This could really be it, and might even seen some changes, especially in design, but for the moment as revealed on the Motociclismo.
es site, this looks like it’s the new and much-awaited Honda VFR 1000 2009.
This could be the move that many fans will make from the Sport Tourer to the modern era with the VFR.
It appears that Honda has done things on a big scale too: a 990 cubic centimetre engine, five V cylinders, and a strong relationship with the RC 211V that races in the MotoGP.
This is an agressive choice for Honda, but keeping the V dispositions, it adds a cyliinder to give some extra grunt.
The VFR 1000 should take the place of the VFR 800, and will send into retirement the CBR 1100 XX Blackbird, which is part of a nearly prehistoric sector for motorcycles.
The news still needs to be confirmed, but all looks more or less set.
Honda has perhaps definitively shelved the CBR 1100, and the new model should boost sales of the VFR range.
The original aim of finding a model that would sit between these two, without carving sales in half, seems to be confirmed.
The VFR 1000 signals the return to the sports roots of this model, while still remaining a comfortable Sport Tourer model, but including some top-end technical specs.
The engine, virtually the same as that of the RC211V until 2006, will have some serious power though all the technical details have been redesigned.
According to Spain’s Motociclismo, Honda has worked for more than five years on the project, with the aim of creating something truly unique.
The motorcycle should be presented at the end of summer, around summer, crowning the brand’s 60th anniversary.
The project has been signed by the engineer Yoshiteru Kinoshita, who it appears is managing a team of planners borrowed from Honda’s racing deparment (HRC), and other men who participated in the development of the CBR 1000 RR in 2008.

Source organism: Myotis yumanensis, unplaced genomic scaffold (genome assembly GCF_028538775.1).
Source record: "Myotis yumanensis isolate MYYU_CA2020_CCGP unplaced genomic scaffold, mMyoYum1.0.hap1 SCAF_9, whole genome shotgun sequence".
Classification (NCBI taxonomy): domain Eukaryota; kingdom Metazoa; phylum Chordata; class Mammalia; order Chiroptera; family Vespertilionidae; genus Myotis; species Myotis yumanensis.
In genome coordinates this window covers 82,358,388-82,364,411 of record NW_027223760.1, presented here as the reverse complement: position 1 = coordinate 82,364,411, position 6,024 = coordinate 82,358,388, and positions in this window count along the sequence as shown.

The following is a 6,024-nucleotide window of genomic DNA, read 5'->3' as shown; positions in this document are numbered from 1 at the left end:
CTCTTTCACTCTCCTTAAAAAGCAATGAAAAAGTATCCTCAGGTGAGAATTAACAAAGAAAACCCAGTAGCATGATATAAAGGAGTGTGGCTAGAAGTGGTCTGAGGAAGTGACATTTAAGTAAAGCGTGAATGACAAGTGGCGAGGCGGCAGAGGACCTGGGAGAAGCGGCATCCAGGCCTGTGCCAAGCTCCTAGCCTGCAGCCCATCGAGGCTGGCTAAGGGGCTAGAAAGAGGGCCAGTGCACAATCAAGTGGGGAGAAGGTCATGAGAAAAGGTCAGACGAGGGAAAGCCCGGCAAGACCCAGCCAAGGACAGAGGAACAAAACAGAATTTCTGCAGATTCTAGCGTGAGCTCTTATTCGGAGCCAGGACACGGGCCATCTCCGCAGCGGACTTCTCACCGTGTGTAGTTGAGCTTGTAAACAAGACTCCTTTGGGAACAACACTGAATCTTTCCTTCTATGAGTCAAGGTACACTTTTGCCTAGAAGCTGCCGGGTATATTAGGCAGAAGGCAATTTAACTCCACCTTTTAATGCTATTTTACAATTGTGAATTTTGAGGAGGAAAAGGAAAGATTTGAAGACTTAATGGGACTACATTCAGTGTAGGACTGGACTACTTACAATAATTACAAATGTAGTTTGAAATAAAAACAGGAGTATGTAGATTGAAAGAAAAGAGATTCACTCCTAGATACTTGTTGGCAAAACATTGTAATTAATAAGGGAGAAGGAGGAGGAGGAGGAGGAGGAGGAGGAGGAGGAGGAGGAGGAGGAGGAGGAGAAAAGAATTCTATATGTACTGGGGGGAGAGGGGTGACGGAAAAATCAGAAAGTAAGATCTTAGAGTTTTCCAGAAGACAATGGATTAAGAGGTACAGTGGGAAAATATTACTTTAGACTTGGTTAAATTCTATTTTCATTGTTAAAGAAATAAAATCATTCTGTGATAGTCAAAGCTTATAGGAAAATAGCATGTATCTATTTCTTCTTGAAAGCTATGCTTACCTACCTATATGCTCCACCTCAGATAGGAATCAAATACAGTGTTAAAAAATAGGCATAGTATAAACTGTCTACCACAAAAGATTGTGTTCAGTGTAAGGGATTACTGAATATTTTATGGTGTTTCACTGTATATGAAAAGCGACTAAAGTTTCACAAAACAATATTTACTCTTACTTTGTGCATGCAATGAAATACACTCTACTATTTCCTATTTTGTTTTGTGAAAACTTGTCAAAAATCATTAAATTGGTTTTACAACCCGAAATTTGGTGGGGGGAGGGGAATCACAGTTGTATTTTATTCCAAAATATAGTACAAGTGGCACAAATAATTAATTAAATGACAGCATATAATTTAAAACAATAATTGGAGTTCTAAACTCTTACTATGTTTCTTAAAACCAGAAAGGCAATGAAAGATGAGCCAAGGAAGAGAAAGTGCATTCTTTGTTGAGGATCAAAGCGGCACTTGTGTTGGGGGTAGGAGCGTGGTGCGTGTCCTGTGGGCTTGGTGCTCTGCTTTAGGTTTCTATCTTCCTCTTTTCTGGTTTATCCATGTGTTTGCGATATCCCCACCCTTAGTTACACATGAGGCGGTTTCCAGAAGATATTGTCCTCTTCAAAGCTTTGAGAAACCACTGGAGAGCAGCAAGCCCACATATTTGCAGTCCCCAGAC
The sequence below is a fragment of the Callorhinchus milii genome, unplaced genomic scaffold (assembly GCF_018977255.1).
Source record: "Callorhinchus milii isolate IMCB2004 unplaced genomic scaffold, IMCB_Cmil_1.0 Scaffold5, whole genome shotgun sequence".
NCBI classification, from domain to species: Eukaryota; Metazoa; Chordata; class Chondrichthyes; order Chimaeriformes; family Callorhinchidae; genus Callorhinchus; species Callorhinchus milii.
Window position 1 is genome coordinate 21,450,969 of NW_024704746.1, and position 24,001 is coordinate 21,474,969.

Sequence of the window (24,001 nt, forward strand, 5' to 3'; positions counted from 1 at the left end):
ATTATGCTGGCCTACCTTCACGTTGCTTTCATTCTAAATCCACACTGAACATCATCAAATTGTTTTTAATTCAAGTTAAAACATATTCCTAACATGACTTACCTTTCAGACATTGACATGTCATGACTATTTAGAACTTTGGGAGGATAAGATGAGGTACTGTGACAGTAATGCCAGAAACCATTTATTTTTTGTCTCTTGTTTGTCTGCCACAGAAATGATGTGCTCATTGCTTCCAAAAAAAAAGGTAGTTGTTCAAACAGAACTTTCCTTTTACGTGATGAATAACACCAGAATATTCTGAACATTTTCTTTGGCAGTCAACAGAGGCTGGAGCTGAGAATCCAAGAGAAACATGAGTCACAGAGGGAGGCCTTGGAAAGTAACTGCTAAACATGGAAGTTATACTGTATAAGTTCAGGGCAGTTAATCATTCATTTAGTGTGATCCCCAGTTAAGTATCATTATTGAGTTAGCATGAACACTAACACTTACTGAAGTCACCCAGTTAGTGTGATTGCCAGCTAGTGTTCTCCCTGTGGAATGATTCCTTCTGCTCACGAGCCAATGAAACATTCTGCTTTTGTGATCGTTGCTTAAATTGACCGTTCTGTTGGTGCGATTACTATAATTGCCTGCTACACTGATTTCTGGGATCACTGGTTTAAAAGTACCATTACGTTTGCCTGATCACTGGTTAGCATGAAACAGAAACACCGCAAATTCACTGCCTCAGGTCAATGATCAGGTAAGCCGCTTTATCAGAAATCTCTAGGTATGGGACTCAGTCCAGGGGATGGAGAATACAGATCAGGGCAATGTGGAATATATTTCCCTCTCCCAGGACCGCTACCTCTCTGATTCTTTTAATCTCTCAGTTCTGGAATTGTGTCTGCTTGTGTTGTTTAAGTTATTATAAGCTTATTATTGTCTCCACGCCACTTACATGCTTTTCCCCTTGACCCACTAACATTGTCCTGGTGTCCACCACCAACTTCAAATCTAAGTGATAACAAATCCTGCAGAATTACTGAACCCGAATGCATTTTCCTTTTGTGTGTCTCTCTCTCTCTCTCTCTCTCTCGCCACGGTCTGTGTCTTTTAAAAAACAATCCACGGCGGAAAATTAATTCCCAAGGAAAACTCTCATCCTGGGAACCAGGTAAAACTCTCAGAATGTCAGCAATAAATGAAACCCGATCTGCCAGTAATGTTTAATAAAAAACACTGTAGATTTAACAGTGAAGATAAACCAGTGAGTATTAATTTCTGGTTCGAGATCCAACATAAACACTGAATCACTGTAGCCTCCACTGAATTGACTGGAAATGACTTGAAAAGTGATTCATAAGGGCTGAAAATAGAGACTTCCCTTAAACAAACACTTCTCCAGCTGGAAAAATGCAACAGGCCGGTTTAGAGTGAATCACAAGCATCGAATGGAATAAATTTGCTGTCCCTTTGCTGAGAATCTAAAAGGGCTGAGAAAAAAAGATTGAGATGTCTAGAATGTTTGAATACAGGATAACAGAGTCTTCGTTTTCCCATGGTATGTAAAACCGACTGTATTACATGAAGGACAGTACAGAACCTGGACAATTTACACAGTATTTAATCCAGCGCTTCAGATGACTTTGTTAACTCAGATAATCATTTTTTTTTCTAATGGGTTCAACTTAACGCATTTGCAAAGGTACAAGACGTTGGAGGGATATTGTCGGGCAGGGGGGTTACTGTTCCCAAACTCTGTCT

Some new inventions, though, have been required for this new bike, which have been revealed by the Spanish magazine in preview.
The designs that you can find hide many secrets of the VFR’s under-skin: in addition to the engine, the bike will have a new alluminium chassis, with front and rear sections separated but attached to the engine itself.
Just one radiator will be included behind the front rear, rather than the two side positions used on the current VFR.
The exhuast will be placed under the engine.
The performance of the new V5 is still unknown, though it’s likely to be significantly higher than the V4 at 800cc than today’s VFR.
We could see an increase to around 150 or 160cc, accompanied by a good dose of torque at lower and medium regimes.
The magazine reveals that another pearl is likely to be an electronic transmission system, with even a twin-clutch that will probably see its premiere on this bike.
So as the VFR 1000 prepares itself for the market, or vice versa, we’re really hanging out to see what this could do to the future of sports motorcycles.